Whew. Now that all of that has been brought out into the open, I will say that since none of us are perfect, you may have some close friends with one or two of these issues. But if your eyes got big to more than half, you may think that that person is your close friend but really they are someone you need to distance yourself from, quick, fast and in a hurry. Because being close to you is a privilege and if someone is toxic, they are taking advantage of that. They are slowly chipping away at you too. You deserve a true close friend. Baby, if yours fit this list, they are so…not…it.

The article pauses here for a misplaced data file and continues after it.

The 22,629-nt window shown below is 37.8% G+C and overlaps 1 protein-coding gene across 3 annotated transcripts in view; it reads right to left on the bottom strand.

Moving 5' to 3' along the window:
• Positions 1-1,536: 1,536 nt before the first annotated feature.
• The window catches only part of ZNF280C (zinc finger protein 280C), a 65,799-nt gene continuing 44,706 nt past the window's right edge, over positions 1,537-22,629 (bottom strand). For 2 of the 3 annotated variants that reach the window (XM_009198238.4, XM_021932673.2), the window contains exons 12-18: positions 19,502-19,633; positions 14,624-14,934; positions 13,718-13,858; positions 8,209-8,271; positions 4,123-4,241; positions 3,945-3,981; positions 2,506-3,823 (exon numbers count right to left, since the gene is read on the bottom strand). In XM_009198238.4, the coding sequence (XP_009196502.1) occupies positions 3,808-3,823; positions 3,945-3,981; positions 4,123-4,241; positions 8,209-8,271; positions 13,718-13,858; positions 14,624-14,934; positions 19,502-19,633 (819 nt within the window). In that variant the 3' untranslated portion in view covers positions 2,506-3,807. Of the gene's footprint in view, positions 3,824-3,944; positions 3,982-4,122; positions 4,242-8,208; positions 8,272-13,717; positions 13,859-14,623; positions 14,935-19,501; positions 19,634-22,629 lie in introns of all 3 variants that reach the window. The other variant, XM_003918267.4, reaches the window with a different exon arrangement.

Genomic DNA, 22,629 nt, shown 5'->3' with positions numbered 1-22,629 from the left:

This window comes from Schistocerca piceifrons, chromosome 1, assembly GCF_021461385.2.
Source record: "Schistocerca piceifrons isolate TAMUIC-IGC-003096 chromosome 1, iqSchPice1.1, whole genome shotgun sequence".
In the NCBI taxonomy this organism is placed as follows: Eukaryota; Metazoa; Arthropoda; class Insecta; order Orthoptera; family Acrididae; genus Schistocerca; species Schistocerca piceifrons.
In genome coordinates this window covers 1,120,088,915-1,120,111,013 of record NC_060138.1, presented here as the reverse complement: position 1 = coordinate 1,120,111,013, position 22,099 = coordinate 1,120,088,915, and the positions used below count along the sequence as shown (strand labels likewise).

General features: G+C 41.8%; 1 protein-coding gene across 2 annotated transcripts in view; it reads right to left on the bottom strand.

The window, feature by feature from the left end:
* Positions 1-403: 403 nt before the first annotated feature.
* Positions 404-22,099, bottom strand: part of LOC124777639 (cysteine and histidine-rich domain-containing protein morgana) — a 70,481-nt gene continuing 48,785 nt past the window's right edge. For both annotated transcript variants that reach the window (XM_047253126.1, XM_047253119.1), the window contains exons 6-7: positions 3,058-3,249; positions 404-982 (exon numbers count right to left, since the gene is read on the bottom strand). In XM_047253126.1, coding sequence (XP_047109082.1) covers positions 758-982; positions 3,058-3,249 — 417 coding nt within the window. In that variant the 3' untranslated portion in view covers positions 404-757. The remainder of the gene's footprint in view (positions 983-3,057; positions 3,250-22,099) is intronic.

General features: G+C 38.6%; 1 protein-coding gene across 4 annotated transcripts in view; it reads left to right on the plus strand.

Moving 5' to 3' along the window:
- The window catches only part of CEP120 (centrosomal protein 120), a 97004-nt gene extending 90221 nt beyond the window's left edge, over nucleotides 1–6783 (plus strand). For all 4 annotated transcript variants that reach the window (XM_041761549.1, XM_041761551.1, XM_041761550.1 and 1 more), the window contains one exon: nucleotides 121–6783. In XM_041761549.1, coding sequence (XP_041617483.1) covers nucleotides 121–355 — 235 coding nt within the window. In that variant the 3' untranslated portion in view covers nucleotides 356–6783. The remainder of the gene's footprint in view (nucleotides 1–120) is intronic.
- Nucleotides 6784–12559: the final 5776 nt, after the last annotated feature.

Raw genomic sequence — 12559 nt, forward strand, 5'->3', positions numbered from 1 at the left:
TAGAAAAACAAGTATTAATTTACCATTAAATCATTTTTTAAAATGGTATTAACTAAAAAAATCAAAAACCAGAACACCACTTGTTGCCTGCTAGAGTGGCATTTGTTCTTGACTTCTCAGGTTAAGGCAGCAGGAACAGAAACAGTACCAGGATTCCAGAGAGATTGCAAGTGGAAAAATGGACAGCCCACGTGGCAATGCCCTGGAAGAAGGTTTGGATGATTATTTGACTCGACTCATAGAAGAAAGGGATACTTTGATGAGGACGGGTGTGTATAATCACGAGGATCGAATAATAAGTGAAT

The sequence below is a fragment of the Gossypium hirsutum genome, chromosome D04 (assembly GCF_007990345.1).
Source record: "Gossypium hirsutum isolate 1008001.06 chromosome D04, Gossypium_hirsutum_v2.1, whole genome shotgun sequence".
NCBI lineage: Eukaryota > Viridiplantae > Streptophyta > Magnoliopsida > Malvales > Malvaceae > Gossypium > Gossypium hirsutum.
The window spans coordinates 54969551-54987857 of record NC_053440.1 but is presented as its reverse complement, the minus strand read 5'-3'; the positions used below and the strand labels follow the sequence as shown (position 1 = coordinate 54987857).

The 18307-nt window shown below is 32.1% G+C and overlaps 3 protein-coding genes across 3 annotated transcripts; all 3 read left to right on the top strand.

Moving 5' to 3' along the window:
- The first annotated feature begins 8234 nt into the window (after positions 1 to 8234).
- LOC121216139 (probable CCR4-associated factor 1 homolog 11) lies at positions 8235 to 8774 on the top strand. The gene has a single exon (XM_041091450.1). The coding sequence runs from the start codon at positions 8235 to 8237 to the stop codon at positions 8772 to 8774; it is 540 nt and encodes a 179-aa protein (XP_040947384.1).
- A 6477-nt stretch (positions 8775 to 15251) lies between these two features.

Want more stories like this? Sign up for our newsletter here and check out the related reads below:

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10 Things You Should Absolutely Expect From Your Friendships